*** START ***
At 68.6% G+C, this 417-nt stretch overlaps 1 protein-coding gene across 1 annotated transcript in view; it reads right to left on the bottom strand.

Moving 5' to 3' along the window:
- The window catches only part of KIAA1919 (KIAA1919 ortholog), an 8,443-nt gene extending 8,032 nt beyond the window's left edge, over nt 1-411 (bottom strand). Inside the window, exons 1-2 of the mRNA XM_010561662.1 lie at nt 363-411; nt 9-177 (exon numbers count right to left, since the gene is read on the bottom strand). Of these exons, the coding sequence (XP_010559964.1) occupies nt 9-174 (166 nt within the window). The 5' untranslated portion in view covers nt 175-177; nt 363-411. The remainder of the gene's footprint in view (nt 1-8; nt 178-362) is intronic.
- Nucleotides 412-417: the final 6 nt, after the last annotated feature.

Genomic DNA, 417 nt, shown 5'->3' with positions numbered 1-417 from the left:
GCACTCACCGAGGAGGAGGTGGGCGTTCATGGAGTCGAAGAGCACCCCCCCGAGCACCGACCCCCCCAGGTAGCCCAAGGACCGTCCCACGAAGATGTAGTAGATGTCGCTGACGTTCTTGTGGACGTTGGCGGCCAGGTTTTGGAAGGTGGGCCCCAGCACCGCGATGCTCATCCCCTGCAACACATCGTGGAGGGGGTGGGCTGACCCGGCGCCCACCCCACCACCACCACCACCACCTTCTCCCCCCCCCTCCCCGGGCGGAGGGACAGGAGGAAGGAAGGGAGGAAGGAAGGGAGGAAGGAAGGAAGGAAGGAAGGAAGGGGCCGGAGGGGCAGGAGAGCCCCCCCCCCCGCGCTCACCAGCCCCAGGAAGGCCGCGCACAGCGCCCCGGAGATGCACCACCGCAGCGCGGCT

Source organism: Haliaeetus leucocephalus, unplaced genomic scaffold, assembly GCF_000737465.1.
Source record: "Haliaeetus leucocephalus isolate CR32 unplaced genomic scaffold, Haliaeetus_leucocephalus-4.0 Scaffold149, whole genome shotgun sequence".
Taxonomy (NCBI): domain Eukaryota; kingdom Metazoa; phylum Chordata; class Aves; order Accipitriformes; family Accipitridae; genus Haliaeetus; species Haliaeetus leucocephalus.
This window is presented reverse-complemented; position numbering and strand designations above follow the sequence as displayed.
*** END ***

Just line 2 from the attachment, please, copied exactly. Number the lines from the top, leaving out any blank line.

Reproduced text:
Moving 5' to 3' along the window: